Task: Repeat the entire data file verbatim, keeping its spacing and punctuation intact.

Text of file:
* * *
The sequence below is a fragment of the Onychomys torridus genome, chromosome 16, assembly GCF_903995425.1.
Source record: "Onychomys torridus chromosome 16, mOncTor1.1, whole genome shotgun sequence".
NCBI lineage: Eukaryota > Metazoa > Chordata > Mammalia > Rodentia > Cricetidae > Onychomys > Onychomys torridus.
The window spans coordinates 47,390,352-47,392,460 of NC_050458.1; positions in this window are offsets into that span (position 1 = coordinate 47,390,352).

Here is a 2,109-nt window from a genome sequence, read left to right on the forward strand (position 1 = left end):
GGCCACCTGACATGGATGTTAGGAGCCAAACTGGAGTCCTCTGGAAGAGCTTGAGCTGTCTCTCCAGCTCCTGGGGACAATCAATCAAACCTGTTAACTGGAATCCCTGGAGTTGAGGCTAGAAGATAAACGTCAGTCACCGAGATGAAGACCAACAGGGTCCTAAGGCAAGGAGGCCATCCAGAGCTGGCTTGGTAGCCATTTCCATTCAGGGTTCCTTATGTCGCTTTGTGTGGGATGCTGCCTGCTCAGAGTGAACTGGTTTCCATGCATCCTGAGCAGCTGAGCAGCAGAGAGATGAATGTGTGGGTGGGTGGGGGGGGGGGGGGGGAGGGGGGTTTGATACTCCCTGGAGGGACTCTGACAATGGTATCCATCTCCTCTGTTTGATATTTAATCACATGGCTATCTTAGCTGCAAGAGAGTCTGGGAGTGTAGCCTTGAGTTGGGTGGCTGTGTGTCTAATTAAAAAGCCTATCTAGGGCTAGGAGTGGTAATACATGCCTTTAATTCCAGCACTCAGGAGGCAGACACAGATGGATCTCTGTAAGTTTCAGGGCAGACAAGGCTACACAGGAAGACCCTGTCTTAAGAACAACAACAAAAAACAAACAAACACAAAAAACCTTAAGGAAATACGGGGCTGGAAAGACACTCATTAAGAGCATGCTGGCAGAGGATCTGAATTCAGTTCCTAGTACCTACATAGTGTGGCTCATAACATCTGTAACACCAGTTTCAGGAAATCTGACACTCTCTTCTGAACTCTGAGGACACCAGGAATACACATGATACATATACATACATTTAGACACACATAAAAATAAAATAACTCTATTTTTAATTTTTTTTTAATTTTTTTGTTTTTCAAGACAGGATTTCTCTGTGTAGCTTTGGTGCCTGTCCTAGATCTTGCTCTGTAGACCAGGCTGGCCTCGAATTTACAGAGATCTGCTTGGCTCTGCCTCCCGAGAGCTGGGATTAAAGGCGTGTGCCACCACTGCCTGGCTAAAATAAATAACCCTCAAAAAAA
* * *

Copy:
The sequence below is a fragment of the Onychomys torridus genome, chromosome 16, assembly GCF_903995425.1.
Source record: "Onychomys torridus chromosome 16, mOncTor1.1, whole genome shotgun sequence".
NCBI lineage: Eukaryota > Metazoa > Chordata > Mammalia > Rodentia > Cricetidae > Onychomys > Onychomys torridus.
The window spans coordinates 47,390,352-47,392,460 of NC_050458.1; positions in this window are offsets into that span (position 1 = coordinate 47,390,352).

Here is a 2,109-nt window from a genome sequence, read left to right on the forward strand (position 1 = left end):
GGCCACCTGACATGGATGTTAGGAGCCAAACTGGAGTCCTCTGGAAGAGCTTGAGCTGTCTCTCCAGCTCCTGGGGACAATCAATCAAACCTGTTAACTGGAATCCCTGGAGTTGAGGCTAGAAGATAAACGTCAGTCACCGAGATGAAGACCAACAGGGTCCTAAGGCAAGGAGGCCATCCAGAGCTGGCTTGGTAGCCATTTCCATTCAGGGTTCCTTATGTCGCTTTGTGTGGGATGCTGCCTGCTCAGAGTGAACTGGTTTCCATGCATCCTGAGCAGCTGAGCAGCAGAGAGATGAATGTGTGGGTGGGTGGGGGGGGGGGGGGGGAGGGGGGTTTGATACTCCCTGGAGGGACTCTGACAATGGTATCCATCTCCTCTGTTTGATATTTAATCACATGGCTATCTTAGCTGCAAGAGAGTCTGGGAGTGTAGCCTTGAGTTGGGTGGCTGTGTGTCTAATTAAAAAGCCTATCTAGGGCTAGGAGTGGTAATACATGCCTTTAATTCCAGCACTCAGGAGGCAGACACAGATGGATCTCTGTAAGTTTCAGGGCAGACAAGGCTACACAGGAAGACCCTGTCTTAAGAACAACAACAAAAAACAAACAAACACAAAAAACCTTAAGGAAATACGGGGCTGGAAAGACACTCATTAAGAGCATGCTGGCAGAGGATCTGAATTCAGTTCCTAGTACCTACATAGTGTGGCTCATAACATCTGTAACACCAGTTTCAGGAAATCTGACACTCTCTTCTGAACTCTGAGGACACCAGGAATACACATGATACATATACATACATTTAGACACACATAAAAATAAAATAACTCTATTTTTAATTTTTTTTTAATTTTTTTGTTTTTCAAGACAGGATTTCTCTGTGTAGCTTTGGTGCCTGTCCTAGATCTTGCTCTGTAGACCAGGCTGGCCTCGAATTTACAGAGATCTGCTTGGCTCTGCCTCCCGAGAGCTGGGATTAAAGGCGTGTGCCACCACTGCCTGGCTAAAATAAATAACCCTCAAAAAAA